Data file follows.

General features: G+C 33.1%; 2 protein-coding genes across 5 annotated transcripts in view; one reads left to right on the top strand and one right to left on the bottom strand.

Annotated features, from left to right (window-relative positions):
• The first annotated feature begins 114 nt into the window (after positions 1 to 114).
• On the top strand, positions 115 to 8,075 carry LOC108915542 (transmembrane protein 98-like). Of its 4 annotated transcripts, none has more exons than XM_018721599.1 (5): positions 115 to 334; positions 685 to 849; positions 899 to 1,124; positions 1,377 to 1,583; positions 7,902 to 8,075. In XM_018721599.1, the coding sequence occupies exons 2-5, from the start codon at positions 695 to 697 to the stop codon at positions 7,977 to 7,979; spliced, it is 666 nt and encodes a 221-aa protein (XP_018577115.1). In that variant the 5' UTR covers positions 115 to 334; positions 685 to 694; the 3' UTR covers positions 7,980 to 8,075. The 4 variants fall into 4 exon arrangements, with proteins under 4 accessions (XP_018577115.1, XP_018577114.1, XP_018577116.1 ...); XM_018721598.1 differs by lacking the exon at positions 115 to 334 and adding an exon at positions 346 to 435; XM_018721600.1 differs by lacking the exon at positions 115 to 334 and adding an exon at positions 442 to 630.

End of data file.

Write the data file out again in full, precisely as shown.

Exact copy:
General features: G+C 33.1%; 2 protein-coding genes across 5 annotated transcripts in view; one reads left to right on the top strand and one right to left on the bottom strand.

Annotated features, from left to right (window-relative positions):
• The first annotated feature begins 114 nt into the window (after positions 1 to 114).
• On the top strand, positions 115 to 8,075 carry LOC108915542 (transmembrane protein 98-like). Of its 4 annotated transcripts, none has more exons than XM_018721599.1 (5): positions 115 to 334; positions 685 to 849; positions 899 to 1,124; positions 1,377 to 1,583; positions 7,902 to 8,075. In XM_018721599.1, the coding sequence occupies exons 2-5, from the start codon at positions 695 to 697 to the stop codon at positions 7,977 to 7,979; spliced, it is 666 nt and encodes a 221-aa protein (XP_018577115.1). In that variant the 5' UTR covers positions 115 to 334; positions 685 to 694; the 3' UTR covers positions 7,980 to 8,075. The 4 variants fall into 4 exon arrangements, with proteins under 4 accessions (XP_018577115.1, XP_018577114.1, XP_018577116.1 ...); XM_018721598.1 differs by lacking the exon at positions 115 to 334 and adding an exon at positions 346 to 435; XM_018721600.1 differs by lacking the exon at positions 115 to 334 and adding an exon at positions 442 to 630.